NL Wild Card Game: Dodgers vs. Cardinals

NL Wild Card Game: Dodgers vs. Cardinals

Evan Bruno, Staff Writer

Last Wednesday night, October 6, the St. Louis Cardinals traveled to Los Angeles to face the 106-56 Dodgers. Two blazing hot teams would meet up at a sold out Dodger Stadium in a single-elimination game, winner takes all. Two veterans with their fair share of playoff experience would start on the mound for both teams. Future hall of famer Max Scherzer pitched for the Dodgers, while legend Adam Wainwright started for St. Louis. And as many expected, a pitcher’s duel ensued.

The Cardinals struck early, in the top of the first, when Scherzer threw a wild pitch that got past catcher Will Smith, scoring St. Louis’ shortstop Tommy Edman. On top of several bad calls by home plate umpire Joe West, this made the Dodger’s ace very uneasy, and despite only giving up one run, he did not play to his normal capabilities. 

The score remained 1-0, where the Cardinals, led by some masterful pitching by Adam Wainwright, had full control of the game. That was until Justin Turner stepped up to the plate in the bottom of the fourth inning, and tied the game up with one swing. He hit an absolute monster of a home run into left field and that tied the ballgame up, 1-1. 

After 4 1/3 innings for Max Scherzer, Dodger manager Dave Roberts thought it would be a good idea to go to the bullpen, and he brought out fan favorite pitcher Joe Kelly. He shut down the rally St. Louis had been building up, but Los Angeles could not capitalize on any of the clutch moments by the Dodger bullpen. The score remained 1-1 up until the 9th inning. Pitching and defense had been dominant, and things were showing no sign of changing when Dodger closer Kenley Jansen jogged out of the bullpen to start the 9th inning.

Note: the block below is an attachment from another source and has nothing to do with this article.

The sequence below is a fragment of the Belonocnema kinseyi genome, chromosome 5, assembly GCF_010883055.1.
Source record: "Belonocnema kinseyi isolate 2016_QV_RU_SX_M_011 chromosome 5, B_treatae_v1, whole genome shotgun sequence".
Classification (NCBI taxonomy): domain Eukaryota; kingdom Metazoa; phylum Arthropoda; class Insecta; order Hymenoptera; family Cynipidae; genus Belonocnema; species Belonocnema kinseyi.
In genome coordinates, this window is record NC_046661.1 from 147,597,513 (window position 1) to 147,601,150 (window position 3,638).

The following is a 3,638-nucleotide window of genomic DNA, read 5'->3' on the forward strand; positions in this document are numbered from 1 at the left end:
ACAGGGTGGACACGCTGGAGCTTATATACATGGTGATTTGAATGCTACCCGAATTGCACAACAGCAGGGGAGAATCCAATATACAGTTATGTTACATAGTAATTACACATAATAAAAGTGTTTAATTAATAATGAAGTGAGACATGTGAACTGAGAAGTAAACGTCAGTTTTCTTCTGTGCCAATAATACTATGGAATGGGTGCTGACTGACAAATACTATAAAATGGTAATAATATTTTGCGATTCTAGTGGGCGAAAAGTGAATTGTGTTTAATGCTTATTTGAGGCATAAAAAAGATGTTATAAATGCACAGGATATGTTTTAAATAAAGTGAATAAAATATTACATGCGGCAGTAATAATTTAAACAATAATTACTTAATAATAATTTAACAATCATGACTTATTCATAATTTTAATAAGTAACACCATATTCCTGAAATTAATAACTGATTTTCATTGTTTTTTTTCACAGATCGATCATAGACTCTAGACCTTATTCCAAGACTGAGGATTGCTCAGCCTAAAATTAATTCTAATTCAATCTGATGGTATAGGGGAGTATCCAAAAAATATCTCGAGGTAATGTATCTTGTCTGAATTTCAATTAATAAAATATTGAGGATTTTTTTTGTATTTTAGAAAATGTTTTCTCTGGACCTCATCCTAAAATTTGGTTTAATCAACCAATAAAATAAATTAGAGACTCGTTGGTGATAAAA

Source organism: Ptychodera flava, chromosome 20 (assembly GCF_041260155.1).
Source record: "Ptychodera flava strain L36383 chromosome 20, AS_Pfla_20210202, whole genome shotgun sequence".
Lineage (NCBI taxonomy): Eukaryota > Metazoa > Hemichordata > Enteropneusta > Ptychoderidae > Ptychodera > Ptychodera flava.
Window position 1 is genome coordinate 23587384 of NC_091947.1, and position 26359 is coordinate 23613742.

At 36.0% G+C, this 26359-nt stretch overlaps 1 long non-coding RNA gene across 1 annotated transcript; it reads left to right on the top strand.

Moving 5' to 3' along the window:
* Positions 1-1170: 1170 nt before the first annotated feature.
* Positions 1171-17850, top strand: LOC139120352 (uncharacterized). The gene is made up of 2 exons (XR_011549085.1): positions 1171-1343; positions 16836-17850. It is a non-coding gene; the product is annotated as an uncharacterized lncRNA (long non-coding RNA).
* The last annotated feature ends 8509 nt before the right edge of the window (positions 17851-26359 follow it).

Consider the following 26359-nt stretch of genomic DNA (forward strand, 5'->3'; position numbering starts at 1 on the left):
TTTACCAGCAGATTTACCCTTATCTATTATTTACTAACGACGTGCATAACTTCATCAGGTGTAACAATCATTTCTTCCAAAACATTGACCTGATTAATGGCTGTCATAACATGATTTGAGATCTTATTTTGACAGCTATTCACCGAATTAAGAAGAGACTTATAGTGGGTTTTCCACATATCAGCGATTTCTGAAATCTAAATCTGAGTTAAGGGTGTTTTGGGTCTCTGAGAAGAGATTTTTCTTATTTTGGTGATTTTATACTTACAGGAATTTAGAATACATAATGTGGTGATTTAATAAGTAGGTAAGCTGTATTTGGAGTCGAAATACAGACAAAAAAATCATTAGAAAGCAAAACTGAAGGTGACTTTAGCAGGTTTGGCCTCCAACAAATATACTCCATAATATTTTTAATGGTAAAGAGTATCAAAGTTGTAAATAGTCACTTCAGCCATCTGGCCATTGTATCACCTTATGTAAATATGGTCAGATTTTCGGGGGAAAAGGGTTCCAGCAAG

Jansen struckout the leadoff batter, but then Tommy Edman, yet again making a difference in this game, drove a line drive to right field for a single. But Jansen, a very experienced big leaguer, managed to stay calm and strike out the remaining two batters. Momentum swung heavily into the Dodger’s favor, and in order for the Dodgers to advance to play their dreaded rivals the San Francisco Giants, they would have to hit a walk off to win the game. 

And it was the perfect time to hit a walk off, as Cardinals legend Albert Pujols stepped to the plate not for the Cardinals but for Los Angeles. What a storyline that would have been if Albert were to hit a home run. And he almost did to give the Dodgers a win. But Cardinals center fielder Harrison Bader managed to track it down. The second for Los Angeles fared no better than Pujols, flying out yet again to Bader. But a walk from Cody Bellinger would keep the Dodgers alive and give Chris Taylor a shot to walk it off. In a surprise move, Bellinger swiped second base, which changed the entire course of the game. And that very next pitch, Chris Taylor got a hold of the ball and drove it to deep left field. Dodgers: 3, Cardinals: 1. 

Chris Taylor walked it off for the Dodgers and celebrations throughout the city of Angels ensued. Next up for the Dodgers is a trip, for the ninth straight season, to the NLDS, where they face their hated rivals from up north, the San Francisco Giants. This series will be very exciting, emotionally charged, and all out thrilling to see who moves on for a chance in the World Series. 

And now for the player of the game. Isn’t it obvious? Chris Taylor hit the walk-off home run to keep the Dodgers fighting for another day. Yes he is the player of the game, and hopefully the momentum built here from beating the St. Louis Cardinals will carry on to Game 1 of the NLDS in San Francisco.